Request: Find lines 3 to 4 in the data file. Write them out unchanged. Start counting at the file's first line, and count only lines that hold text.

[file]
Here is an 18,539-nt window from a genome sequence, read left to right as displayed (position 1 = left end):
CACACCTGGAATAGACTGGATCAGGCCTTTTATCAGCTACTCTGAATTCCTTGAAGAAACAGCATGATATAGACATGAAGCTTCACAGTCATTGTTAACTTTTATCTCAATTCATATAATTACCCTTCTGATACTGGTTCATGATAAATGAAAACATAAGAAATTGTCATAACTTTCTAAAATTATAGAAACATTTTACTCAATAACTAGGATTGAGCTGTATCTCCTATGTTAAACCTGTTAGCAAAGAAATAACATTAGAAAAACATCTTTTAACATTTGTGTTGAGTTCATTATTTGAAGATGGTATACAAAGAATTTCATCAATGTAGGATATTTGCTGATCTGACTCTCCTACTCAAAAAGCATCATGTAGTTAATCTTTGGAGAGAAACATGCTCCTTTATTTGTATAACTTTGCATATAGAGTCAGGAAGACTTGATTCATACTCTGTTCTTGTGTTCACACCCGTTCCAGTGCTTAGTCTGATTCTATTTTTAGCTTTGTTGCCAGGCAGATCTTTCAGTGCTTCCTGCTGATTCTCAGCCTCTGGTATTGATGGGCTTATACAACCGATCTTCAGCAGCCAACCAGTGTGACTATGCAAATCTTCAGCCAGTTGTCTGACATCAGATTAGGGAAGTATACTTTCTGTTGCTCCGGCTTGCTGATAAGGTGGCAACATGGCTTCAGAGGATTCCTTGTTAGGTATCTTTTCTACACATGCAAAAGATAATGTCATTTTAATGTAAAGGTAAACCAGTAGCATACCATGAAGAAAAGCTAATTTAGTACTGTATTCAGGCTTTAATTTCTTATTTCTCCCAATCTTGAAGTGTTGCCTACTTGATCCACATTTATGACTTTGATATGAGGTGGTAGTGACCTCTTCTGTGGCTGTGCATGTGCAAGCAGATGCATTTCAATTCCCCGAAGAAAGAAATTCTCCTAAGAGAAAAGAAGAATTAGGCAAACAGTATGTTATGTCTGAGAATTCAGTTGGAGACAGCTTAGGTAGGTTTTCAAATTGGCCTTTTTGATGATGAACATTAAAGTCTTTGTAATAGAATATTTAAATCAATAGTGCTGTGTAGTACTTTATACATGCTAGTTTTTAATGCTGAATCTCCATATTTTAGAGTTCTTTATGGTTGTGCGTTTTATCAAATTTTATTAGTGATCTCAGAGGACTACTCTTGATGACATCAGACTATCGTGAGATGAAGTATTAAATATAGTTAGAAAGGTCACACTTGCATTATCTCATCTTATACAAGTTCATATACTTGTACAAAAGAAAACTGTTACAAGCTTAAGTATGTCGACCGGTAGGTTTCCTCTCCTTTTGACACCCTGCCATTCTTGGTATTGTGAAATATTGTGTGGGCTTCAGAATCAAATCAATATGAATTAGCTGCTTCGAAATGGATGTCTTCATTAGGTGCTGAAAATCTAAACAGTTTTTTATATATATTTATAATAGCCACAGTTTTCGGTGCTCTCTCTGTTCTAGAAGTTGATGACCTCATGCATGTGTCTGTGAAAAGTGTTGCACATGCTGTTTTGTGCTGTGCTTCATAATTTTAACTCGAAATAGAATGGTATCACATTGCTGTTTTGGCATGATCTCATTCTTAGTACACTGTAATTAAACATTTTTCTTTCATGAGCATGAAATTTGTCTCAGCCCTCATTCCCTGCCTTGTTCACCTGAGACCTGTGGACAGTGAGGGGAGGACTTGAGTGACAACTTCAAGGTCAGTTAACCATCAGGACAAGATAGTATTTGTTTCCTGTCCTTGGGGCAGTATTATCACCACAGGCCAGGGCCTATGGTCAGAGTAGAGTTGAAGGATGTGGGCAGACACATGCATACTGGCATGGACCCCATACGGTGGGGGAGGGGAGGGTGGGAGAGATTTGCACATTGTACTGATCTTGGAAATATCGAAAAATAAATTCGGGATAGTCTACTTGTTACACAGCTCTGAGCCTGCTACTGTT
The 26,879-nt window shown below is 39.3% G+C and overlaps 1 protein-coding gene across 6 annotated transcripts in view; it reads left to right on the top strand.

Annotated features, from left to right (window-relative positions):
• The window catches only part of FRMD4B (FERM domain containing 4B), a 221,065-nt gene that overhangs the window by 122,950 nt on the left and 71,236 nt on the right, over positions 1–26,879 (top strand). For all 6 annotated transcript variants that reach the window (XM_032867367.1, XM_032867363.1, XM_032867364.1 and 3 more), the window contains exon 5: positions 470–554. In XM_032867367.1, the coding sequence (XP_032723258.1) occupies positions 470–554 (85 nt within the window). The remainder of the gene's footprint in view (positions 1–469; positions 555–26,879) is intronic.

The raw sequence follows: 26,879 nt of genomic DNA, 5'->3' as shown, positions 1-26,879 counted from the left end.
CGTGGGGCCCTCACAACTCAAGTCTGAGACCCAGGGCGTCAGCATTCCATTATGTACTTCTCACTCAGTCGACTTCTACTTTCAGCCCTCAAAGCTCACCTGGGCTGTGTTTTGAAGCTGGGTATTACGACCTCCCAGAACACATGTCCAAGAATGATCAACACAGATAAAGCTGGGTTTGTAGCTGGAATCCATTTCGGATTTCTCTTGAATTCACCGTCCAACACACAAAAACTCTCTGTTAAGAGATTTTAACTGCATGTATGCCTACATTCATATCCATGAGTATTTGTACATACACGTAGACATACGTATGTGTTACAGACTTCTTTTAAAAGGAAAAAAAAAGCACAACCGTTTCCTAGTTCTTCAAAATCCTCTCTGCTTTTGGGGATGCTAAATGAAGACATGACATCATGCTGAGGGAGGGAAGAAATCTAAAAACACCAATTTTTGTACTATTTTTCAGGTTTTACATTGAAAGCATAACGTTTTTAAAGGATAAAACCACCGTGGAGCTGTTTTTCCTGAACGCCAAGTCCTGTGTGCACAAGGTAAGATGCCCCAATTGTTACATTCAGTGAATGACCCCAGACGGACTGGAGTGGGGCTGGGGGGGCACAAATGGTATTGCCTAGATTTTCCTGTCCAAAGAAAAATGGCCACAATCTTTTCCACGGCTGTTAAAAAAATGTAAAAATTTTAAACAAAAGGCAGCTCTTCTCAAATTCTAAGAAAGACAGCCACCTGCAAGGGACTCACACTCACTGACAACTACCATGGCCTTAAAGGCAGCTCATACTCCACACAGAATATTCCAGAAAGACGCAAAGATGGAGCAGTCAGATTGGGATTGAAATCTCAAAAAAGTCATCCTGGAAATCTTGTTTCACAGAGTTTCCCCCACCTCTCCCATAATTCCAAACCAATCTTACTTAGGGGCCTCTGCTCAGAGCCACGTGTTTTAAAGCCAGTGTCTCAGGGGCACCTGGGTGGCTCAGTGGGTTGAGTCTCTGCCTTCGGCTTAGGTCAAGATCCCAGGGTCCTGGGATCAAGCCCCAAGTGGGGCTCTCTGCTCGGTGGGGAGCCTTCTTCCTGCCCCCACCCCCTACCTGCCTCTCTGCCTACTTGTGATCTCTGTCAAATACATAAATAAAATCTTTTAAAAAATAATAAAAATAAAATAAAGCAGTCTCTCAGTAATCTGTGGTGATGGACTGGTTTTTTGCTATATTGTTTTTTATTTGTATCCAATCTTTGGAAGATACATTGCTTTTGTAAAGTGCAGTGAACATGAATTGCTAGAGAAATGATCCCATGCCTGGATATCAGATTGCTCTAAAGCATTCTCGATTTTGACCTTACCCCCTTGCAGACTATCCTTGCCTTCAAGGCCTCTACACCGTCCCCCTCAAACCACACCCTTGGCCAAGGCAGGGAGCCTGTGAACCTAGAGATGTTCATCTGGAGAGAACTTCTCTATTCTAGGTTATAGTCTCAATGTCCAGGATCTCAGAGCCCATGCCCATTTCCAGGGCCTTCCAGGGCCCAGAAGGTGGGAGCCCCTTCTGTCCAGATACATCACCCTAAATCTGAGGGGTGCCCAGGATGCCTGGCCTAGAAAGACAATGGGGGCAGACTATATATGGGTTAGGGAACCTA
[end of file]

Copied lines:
The 26,879-nt window shown below is 39.3% G+C and overlaps 1 protein-coding gene across 6 annotated transcripts in view; it reads left to right on the top strand.

Annotated features, from left to right (window-relative positions):